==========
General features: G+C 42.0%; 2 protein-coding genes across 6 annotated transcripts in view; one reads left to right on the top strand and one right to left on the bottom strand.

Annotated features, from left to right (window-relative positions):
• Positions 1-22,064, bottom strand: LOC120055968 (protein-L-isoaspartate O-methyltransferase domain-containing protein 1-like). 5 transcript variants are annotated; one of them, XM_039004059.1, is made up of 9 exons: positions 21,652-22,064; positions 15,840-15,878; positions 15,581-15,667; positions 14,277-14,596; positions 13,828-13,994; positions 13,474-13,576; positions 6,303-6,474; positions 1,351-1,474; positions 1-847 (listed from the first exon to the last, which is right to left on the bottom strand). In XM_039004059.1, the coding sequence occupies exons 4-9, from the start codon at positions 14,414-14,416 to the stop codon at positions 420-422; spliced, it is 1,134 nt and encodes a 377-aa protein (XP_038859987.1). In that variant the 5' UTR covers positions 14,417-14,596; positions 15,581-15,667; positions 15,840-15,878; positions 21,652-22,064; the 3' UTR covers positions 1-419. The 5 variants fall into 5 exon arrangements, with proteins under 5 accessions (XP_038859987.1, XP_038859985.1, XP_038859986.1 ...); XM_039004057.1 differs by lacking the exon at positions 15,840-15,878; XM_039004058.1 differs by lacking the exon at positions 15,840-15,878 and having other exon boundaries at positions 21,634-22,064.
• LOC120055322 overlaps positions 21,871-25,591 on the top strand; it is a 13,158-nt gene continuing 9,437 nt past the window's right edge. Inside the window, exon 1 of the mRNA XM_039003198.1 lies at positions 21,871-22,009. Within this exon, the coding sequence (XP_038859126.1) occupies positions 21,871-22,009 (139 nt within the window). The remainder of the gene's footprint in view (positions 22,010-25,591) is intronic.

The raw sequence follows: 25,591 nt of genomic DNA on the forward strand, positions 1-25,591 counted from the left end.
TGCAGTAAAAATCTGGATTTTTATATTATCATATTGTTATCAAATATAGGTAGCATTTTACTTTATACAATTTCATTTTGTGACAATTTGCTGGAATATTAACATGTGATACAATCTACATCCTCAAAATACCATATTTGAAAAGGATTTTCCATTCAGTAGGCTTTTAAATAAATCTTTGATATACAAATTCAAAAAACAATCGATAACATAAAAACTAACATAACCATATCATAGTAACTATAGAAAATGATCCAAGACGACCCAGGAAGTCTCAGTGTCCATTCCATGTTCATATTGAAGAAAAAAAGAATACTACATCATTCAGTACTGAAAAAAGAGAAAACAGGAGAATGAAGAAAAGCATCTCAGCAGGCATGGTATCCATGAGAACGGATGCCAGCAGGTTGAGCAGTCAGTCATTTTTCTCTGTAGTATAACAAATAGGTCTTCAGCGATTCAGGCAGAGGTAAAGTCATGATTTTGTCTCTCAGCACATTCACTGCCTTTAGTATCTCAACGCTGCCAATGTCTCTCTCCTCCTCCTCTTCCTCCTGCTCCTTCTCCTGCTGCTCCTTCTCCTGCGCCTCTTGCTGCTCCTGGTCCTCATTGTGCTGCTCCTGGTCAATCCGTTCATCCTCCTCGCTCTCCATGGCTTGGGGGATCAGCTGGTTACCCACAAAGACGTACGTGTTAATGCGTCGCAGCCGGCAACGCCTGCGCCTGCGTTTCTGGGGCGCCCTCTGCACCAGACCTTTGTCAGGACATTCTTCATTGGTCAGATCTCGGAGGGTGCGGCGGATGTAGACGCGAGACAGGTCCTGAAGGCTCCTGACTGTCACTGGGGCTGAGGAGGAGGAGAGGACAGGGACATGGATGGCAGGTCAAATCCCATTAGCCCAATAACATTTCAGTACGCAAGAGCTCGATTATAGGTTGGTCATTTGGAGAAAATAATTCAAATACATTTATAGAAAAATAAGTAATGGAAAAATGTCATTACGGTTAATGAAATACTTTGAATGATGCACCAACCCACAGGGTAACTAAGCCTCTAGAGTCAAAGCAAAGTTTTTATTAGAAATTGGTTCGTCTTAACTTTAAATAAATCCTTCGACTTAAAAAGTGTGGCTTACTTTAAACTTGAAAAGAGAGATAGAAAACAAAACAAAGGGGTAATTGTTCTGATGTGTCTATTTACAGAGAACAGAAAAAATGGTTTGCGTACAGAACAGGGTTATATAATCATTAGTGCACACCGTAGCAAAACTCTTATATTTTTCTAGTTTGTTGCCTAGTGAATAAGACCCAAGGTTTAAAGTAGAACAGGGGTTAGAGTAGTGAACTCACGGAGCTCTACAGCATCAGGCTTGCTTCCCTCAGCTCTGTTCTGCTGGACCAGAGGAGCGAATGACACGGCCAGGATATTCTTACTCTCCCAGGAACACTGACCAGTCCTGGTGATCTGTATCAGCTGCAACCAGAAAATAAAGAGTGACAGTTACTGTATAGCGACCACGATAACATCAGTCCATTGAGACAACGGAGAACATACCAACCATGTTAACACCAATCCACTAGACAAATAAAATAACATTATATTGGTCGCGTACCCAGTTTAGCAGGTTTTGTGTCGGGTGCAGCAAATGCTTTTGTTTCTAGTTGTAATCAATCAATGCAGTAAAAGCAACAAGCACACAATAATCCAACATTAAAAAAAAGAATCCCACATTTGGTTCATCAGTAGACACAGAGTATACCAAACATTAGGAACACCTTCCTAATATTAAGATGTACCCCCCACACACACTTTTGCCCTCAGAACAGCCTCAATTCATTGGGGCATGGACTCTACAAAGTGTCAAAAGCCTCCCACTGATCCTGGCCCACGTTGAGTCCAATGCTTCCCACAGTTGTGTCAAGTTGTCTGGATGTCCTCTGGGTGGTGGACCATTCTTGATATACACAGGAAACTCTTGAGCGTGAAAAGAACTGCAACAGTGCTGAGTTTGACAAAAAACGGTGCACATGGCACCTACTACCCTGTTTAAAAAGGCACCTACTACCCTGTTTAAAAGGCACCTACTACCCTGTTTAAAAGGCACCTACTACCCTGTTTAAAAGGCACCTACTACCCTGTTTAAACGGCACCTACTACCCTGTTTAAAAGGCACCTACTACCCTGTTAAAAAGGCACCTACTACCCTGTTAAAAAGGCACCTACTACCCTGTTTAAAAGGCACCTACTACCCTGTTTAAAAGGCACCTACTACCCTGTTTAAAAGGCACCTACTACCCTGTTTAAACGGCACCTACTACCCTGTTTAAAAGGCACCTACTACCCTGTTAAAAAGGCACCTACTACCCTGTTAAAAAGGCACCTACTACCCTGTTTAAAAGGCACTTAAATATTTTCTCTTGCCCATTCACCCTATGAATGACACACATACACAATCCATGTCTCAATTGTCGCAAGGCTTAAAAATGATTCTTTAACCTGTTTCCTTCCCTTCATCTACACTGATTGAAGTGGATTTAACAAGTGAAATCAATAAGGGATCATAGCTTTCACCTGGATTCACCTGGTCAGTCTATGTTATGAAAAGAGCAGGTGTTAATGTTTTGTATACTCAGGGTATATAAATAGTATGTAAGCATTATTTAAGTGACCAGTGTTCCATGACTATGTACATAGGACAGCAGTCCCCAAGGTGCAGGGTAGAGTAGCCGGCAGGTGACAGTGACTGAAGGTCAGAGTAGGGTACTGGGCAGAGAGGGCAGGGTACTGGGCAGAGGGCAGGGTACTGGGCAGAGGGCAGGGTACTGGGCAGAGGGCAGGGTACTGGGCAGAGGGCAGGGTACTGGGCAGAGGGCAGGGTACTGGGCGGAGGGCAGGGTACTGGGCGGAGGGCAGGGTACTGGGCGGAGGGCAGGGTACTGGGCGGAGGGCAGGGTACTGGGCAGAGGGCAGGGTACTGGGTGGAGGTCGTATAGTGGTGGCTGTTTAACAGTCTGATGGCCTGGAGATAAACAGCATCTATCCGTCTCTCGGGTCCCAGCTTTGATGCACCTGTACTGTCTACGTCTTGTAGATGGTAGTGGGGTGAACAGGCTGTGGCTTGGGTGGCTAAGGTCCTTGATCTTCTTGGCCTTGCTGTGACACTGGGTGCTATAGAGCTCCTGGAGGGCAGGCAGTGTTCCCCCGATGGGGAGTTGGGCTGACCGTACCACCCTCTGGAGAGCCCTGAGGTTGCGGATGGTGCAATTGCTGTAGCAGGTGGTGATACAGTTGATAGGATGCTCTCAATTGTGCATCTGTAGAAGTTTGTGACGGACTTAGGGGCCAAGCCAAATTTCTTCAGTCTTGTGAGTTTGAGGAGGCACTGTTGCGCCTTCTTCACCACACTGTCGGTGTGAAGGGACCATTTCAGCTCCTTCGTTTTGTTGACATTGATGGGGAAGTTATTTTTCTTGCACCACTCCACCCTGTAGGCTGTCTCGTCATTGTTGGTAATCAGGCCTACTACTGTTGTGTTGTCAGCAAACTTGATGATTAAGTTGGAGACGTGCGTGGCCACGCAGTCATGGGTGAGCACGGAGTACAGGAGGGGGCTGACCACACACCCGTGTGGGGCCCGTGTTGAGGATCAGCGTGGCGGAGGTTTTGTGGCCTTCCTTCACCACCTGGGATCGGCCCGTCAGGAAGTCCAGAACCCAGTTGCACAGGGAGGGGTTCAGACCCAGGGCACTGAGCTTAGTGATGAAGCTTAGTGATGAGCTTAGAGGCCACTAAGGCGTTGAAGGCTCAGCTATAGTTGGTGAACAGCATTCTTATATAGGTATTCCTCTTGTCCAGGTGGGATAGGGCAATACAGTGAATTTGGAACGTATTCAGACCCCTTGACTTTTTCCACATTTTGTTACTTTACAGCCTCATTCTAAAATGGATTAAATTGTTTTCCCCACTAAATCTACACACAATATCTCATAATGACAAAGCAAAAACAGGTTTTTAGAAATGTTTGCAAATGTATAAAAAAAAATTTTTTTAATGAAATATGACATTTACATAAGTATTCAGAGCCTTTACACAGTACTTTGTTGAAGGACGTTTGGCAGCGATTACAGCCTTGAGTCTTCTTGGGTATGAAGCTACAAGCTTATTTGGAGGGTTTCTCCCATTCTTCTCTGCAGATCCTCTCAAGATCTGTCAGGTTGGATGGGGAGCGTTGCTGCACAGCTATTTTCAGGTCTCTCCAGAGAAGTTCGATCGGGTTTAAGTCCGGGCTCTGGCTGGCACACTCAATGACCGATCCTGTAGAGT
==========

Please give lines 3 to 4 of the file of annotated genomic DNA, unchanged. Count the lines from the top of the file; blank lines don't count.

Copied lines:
• Positions 1-22,064, bottom strand: LOC120055968 (protein-L-isoaspartate O-methyltransferase domain-containing protein 1-like). 5 transcript variants are annotated; one of them, XM_039004059.1, is made up of 9 exons: positions 21,652-22,064; positions 15,840-15,878; positions 15,581-15,667; positions 14,277-14,596; positions 13,828-13,994; positions 13,474-13,576; positions 6,303-6,474; positions 1,351-1,474; positions 1-847 (listed from the first exon to the last, which is right to left on the bottom strand). In XM_039004059.1, the coding sequence occupies exons 4-9, from the start codon at positions 14,414-14,416 to the stop codon at positions 420-422; spliced, it is 1,134 nt and encodes a 377-aa protein (XP_038859987.1). In that variant the 5' UTR covers positions 14,417-14,596; positions 15,581-15,667; positions 15,840-15,878; positions 21,652-22,064; the 3' UTR covers positions 1-419. The 5 variants fall into 5 exon arrangements, with proteins under 5 accessions (XP_038859987.1, XP_038859985.1, XP_038859986.1 ...); XM_039004057.1 differs by lacking the exon at positions 15,840-15,878; XM_039004058.1 differs by lacking the exon at positions 15,840-15,878 and having other exon boundaries at positions 21,634-22,064.
• LOC120055322 overlaps positions 21,871-25,591 on the top strand; it is a 13,158-nt gene continuing 9,437 nt past the window's right edge. Inside the window, exon 1 of the mRNA XM_039003198.1 lies at positions 21,871-22,009. Within this exon, the coding sequence (XP_038859126.1) occupies positions 21,871-22,009 (139 nt within the window). The remainder of the gene's footprint in view (positions 22,010-25,591) is intronic.